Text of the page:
Large-scale anti-government protests are likely to continue in the next few months until the probable resignation of the government ahead of the March 2021 election. The demonstrations will probably remain peaceful, attract around several thousand people in capital Sofia, and cause transport disruption for up to a day. In the two-year outlook, demonstrations over mismanagement and environmental issues attracting up to several thousand people are likely in Sofia and other big cities, causing traffic disruption for around a day. Union-supported protests by public-sector employees, usually leading to road closures in Sofia, are also likely. They often occur in the run-up to legislative amendments on social or taxation issues.

Health Risk

Vaccines Required to Enter the Country

No vaccinations are required to enter the country.

Vaccines Recommended for All Travelers

Routine vaccinations: Consult your doctor to ensure all routine vaccinations - such as for diphtheria, tetanus, polio, tuberculosis, influenza, measles, mumps, pertussis, rubella, varicella, etc. - are up to date (include booster shots if necessary).

Vaccines Recommended for Most Travelers

Hepatitis A: The vaccine is given in two doses, six months apart, and is nearly 100 percent effective. The WHO recommends the vaccine be integrated into national routine immunization schedules for children aged one year or older.

Vaccines Recommended for Some Travelers

Hepatitis B: The WHO recommends that all infants receive their first dose of vaccine as soon as possible after birth, preferably within 24 hours. The birth dose should be followed by two or three doses to complete the primary series. Routine booster doses are not routinely recommended for any age group.

Rabies: The rabies vaccination is typically only recommended for travel to remote areas and if the traveler will be at high risk of exposure (e.g. undertaking activities that will bring them into contact with dogs, cats, bats, or other mammals). The vaccination is administered in three doses over a three-to-four week period. Post exposure prophylaxis is also available and should be administered as soon as possible following contact with an animal suspected of being infected (e.g. bites and scratches).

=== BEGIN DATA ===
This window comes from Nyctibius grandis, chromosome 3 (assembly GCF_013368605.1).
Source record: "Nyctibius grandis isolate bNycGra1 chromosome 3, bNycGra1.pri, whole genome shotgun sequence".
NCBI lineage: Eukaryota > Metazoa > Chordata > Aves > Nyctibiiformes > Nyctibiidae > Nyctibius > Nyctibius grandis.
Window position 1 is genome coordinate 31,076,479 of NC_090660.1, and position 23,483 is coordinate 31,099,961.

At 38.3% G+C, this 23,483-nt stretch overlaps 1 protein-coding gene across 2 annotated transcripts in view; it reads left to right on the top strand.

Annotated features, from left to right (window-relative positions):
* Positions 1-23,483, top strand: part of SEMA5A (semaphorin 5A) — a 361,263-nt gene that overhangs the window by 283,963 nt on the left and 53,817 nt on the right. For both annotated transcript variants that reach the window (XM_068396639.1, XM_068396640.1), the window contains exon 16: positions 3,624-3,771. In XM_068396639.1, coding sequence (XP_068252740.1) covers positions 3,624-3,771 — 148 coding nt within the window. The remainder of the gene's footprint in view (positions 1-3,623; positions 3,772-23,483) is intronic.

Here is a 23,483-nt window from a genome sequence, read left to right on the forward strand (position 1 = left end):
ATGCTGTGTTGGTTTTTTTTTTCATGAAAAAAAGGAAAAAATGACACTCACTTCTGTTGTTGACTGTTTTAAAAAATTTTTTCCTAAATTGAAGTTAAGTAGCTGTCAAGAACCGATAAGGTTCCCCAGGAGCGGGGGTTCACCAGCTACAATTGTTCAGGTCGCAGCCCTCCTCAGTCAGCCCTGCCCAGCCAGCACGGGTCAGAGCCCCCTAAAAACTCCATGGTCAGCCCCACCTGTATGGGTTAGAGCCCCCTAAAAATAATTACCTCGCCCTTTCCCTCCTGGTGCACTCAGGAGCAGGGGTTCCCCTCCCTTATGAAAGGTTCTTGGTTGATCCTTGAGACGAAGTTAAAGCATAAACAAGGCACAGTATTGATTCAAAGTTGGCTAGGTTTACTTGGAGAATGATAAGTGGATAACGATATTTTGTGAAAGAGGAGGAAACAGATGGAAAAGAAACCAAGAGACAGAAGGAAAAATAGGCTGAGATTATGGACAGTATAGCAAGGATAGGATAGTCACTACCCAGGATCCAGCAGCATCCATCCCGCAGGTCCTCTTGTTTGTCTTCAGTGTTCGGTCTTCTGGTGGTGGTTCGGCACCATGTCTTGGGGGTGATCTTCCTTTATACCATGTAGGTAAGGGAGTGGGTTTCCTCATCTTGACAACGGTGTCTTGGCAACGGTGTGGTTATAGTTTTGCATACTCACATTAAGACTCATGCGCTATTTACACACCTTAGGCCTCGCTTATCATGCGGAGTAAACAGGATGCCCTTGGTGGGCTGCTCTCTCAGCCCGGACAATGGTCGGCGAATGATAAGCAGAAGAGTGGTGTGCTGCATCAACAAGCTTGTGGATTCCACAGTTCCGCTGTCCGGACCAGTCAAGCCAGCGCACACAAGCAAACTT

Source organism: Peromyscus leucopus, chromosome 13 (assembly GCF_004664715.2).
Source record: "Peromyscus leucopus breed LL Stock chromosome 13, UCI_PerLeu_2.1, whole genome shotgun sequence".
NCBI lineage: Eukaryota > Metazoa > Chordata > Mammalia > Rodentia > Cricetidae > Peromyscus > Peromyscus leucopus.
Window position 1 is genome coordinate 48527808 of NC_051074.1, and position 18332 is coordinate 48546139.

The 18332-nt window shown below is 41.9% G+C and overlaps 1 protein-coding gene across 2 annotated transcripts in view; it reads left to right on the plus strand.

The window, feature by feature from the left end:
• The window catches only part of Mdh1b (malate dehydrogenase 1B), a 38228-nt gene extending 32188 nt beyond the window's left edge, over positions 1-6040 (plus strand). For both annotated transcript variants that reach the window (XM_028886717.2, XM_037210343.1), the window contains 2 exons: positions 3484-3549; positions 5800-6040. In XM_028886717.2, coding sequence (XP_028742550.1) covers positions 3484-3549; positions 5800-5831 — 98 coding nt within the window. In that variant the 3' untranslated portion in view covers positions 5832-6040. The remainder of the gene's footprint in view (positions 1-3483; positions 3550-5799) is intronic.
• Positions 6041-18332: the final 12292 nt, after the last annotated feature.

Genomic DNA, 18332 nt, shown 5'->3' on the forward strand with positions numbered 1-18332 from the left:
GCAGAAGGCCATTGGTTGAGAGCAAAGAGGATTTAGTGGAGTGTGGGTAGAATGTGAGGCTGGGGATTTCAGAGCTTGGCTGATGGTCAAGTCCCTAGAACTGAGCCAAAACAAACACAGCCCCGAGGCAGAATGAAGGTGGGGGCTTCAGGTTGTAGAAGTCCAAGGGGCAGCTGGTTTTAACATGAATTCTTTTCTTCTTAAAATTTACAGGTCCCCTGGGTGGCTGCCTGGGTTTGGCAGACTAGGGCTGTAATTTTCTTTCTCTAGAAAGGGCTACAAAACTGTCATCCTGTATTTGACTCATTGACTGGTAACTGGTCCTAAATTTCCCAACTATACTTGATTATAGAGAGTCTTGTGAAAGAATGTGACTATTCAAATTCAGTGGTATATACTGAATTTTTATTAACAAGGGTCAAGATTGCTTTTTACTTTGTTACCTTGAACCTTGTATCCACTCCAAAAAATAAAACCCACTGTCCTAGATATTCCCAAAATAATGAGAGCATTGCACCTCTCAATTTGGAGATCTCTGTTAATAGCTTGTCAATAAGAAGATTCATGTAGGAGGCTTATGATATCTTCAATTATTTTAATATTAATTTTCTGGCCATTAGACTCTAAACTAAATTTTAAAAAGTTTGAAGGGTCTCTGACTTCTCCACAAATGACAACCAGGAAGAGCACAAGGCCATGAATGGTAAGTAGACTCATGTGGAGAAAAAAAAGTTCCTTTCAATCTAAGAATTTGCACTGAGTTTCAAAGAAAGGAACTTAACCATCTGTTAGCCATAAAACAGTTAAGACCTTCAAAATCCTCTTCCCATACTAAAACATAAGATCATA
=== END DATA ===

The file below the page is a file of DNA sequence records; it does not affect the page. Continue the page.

Natural Risks

Bulgaria is situated in an active seismic zone. In May 2014, a strong earthquake (6.9 on the Richter scale) struck under the Aegean Sea, shaking the country, and hospitalizing 300 in neighboring Turkey. In 2015, a 4.2 magnitude earthquake took place outside Sliven and a 3.8 magnitude earthquake off the Black Sea coast.

The country is known to experience severe weather from time to time. Snowstorms may severely disrupt travel and cause power outages during winter.

Flooding occurs in the spring and winter. Insufficient infrastructures in small towns and villages makes them more prone to flooding. In February 2015, two people were killed while rail and road traffic was several disrupted when floods hit the country. Melting snow and heavy rain increase the water level of reservoirs and rivers and leads to overflowing. In June 2014, flash floods and mud slides due to overflowing led to 11 deaths in Varna. For regular updates regarding weather alert you may visit the National Institute of Meteorology and Hydrology. 

Wildfires are frequent in mountain areas during summer and tend to be concentrated in Sofia, Haskovo, Sliven, Yambol, and Tazgrad. Summers can be particularly hot and heatwaves can cause transportation and health issues. In late July 2014, temperatures reached 37°C (100°F).


Roads are in mediocre condition throughout the country. Aside from main highways that have been renovated in recent years, most of the Bulgarian road network is underdeveloped. Secondary roads are very poorly maintained. The ongoing construction and innovation process causes heavy traffic and often lead to road accidents. Traffic lights often blink yellow late at night, giving confusing right-of-way signals, that contribute to accidents.

Bulgaria ranks high among countries in road fatalities. Around 10 people per 100,000 individuals were killed on the road in 2015 in Bulgaria.

Fake security checkpoints are regularly reported. Be vigilant and pay attention; security forces' vehicles are Opel Astras and are marked with insignias. It is illegal for police officers to demand a fine be paid on the spot in Bulgaria; it is considered extortion. If arrested at a checkpoint, ask for a receipt and note the name of the police officer down.

Inner-city buses are frequent and relatively timely. Sofia's Metro is modern and relatively safe.

Individuals should only use official taxi companies, including OK Supertrains in Sofia, Trans Taxi in Varna, and Eko Taxi in Burgas. Upon arrival at the airport, if airport transportation has not already been organized, it is recommended to order a taxi at the desk of official taxi companies inside the airport instead of hailing one outside.

Airline transportation is reliable; the national carrier, Bulgaria Air, complies with the safety standards of the International Civil Aviation Organization. Strict security controls have been introduced since the July 2012 terrorist attack in Burgas airport. Be at the airport at least two hours before takeoff.

Practical Information


Bulgaria's climate is continental and varies by elevation. Winters are harsh and snowy, with snowstorms frequent in the mountains until May. Summers are hot and dry with occasional evening thunderstorms. Rain is most common in the spring and autumn months.

Useful Numbers

Country Code: +359
Police: 166
UAS: 150


Voltage: 230 V ~ 50 Hz


Risk Level
Critical High Medium Low Minimal